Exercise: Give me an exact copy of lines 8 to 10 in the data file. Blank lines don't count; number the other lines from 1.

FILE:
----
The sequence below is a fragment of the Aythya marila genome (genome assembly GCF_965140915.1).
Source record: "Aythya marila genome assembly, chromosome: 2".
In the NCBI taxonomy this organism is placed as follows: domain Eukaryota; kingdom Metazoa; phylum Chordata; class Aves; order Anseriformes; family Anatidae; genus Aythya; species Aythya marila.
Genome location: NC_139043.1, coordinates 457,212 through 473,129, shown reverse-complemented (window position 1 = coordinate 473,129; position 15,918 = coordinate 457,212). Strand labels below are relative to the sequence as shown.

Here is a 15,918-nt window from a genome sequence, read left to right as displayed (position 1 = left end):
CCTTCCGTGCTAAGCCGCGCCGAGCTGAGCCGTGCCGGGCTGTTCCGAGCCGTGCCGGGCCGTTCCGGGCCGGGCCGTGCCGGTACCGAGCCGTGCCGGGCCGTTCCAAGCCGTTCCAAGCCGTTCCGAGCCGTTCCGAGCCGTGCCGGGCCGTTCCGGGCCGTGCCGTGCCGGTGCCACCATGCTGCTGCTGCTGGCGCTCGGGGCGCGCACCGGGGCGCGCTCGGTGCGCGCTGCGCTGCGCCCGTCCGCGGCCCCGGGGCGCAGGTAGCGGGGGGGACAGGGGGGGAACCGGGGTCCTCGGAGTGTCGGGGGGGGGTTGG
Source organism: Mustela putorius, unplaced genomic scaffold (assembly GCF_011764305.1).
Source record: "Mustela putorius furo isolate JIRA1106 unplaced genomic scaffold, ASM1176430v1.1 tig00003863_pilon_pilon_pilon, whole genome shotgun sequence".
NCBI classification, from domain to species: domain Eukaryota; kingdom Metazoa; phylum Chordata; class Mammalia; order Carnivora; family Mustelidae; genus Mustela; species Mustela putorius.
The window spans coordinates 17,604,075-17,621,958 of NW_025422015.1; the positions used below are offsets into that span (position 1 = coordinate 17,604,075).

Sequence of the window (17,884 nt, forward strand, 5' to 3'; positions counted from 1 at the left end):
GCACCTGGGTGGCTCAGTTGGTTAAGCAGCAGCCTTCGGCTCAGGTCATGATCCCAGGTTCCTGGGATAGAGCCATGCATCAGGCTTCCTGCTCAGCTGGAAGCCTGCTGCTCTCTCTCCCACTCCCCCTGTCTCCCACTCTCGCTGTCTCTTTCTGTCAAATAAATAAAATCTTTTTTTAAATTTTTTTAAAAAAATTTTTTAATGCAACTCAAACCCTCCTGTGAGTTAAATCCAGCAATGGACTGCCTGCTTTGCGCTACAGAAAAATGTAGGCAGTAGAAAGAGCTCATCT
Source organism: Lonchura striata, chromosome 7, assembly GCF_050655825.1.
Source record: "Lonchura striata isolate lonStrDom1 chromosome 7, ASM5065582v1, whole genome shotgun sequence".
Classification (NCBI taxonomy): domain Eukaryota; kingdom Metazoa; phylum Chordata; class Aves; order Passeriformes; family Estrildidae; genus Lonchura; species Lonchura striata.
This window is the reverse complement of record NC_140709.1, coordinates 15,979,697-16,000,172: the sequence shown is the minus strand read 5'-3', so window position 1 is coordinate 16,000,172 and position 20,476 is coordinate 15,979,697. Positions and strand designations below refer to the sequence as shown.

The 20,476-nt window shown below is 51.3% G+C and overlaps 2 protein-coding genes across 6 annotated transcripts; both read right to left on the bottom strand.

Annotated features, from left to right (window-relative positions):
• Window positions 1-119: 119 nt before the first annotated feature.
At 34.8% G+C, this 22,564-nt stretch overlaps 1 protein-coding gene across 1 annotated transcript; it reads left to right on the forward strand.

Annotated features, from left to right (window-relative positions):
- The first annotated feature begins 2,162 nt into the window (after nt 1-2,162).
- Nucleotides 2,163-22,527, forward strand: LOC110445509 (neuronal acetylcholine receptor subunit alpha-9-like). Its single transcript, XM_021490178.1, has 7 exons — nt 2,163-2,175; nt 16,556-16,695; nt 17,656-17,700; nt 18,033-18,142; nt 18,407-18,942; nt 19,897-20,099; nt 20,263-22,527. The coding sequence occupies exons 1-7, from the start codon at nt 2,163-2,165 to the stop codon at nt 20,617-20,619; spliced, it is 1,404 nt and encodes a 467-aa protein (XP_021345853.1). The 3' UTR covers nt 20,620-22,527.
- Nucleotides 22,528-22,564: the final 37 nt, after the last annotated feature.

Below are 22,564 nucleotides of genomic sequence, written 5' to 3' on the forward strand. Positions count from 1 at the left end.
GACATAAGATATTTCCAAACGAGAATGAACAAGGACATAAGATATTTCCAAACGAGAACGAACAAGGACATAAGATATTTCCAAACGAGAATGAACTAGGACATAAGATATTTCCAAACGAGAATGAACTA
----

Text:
Source record: "Mustela putorius furo isolate JIRA1106 unplaced genomic scaffold, ASM1176430v1.1 tig00003863_pilon_pilon_pilon, whole genome shotgun sequence".
NCBI classification, from domain to species: domain Eukaryota; kingdom Metazoa; phylum Chordata; class Mammalia; order Carnivora; family Mustelidae; genus Mustela; species Mustela putorius.
The window spans coordinates 17,604,075-17,621,958 of NW_025422015.1; the positions used below are offsets into that span (position 1 = coordinate 17,604,075).